- Batch it up! If you’re planning to boil dry chickpeas for this recipe, prepare a large batch while you’re at it. Dry chickpeas are much cheaper and give you more bang for your buck. You can store boiled chickpeas in the fridge for up to 5 days (use them to make a range of recipes like hummus or Maftoul). Or you can portion them out and freeze them in freezer bags or deli containers.
- Get Authentic! Serve in a traditional terracotta bowl. You will find those online or in Middle Eastern shops.
- Toasted Pita Chips. If you want to enjoy this dish with a spoon, try adding toasted pita chips on top of your musabaha. It’ll be similar in taste and texture to fettet hummus, another classic Levantine recipe.
Hummus is a smooth dip served at room temperature or cold whereas musabaha is a warm and chunky chickpea-based dish served for breakfast.
Traditionally musabaha is served chunky. The chunkiness level depends entirely on your preferences. It should not be pureed or processed in a machine. It is mashed by hand using a fork.
This creamy dip is best served fresh and warm but you can make it one day ahead of time, store it in the fridge (in an airtight container), and warm it up before serving. Keep in mind that the tahini may seize and become hard and pasty in the fridge so I still recommend making this dish right before you serve it.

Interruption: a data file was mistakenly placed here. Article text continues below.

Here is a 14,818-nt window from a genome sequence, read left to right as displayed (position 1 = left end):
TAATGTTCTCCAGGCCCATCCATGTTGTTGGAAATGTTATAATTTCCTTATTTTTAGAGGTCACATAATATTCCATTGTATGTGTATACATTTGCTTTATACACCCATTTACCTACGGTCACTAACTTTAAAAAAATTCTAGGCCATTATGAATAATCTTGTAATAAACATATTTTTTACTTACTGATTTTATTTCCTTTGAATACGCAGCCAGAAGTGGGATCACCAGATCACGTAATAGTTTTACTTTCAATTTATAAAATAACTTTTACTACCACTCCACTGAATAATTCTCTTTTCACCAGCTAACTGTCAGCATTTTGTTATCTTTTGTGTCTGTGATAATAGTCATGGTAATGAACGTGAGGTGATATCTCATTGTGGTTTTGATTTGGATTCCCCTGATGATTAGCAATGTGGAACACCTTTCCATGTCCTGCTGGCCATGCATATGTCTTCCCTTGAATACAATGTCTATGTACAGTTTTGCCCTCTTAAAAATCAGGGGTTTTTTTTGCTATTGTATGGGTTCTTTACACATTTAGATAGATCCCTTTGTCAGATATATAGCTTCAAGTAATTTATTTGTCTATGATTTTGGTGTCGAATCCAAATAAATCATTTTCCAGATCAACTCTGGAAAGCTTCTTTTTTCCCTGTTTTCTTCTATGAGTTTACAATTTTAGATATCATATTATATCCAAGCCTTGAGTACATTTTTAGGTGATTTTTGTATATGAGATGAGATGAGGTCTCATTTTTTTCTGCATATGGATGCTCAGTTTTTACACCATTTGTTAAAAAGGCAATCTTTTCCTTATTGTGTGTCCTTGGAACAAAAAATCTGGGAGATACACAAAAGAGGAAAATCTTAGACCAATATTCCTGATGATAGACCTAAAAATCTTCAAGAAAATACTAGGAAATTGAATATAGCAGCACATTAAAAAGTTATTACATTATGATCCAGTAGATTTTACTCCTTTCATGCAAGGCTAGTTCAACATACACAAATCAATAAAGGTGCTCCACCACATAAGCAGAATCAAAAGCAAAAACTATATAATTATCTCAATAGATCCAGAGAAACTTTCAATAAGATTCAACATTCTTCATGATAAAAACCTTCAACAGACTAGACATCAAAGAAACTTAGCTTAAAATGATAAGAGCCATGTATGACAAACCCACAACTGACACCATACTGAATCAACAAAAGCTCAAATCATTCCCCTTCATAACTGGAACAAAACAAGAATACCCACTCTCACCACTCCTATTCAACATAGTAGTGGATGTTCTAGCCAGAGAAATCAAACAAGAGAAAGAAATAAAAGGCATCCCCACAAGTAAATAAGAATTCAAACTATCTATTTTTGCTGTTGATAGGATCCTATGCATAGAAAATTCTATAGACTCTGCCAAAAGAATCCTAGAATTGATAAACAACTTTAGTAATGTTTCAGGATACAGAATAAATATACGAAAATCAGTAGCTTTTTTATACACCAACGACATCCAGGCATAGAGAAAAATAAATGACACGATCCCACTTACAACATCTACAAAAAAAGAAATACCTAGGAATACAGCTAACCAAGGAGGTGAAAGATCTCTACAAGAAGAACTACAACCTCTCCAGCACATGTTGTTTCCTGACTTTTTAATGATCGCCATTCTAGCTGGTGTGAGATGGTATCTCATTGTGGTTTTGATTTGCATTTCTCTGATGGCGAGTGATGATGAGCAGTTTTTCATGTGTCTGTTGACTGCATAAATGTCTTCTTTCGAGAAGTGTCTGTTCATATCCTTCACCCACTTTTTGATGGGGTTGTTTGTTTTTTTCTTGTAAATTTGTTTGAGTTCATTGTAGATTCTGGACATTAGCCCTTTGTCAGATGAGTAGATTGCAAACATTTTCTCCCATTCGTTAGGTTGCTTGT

I doubt you will have any leftovers, but if you do, they can be stored in a container in the fridge for up to 3 days.
If you make Musabaha (Creamy Warm Chickpeas with Tahini) or any other Levantine recipe on Urban Farm and Kitchen, please take a moment to rate the recipe and leave a comment below. It’s such a help to others who want to try the recipe.
Musabaha (Creamy Warm Chickpeas with Tahini)
For the warm chickpeas
- 1 can Chickpeas - 19oz/540grams
- 2-3 tablespoon Lemon juice - 30-45 ml
- 1-2 Garlic cloves - minced (Optional)
- 2 tablespoon Tahini - 30ml
- 2 tablespoon Extra virgin olive oil - 30ml
- ¼ cup Chickpea cooking water - 60ml
- Salt and kosher salt to taste
- 2 tablespoon Olive oil - 30ml
- 2 tablespoon Pine nuts - 16 grams. You can use slivered almonds instead
- 1-2 teaspoon Aleppo pepper flakes - 2-3 grams. Use more or less depending on taste
- Fresh chopped parsley
- Boil chickpeas. To a small pot set on medium-high heat, add the canned chickpeas with their water. Boil until the chickpeas soften, about 8-10 minutes.
- Dress. Using a slotted spoon, transfer the warmed chickpeas to a serving bowl. Add the lemon juice, minced garlic (if using), tahini, a big pinch of salt, fresh cracked pepper and a drizzle of olive oil. Stir to combine.
- Mash. Using the back of a fork, mash some of the chickpeas. Add a splash of the cooking water to help loosen up the chickpeas. The final product should be chunky with some whole chickpeas still present. Taste and adjust the seasoning.
- Prepare topping. In a small frying pan, add olive oil and pine nuts. Fry on low-medium heat until the pine nuts begin to brown lightly, about 1-2 minutes, then remove from heat. Add the Aleppo pepper flakes and swirl the pan to combine.
- Garnish. Quickly pour the warm oil and pine nut mixture over the chickpeas. Garnish with fresh parsley and enjoy.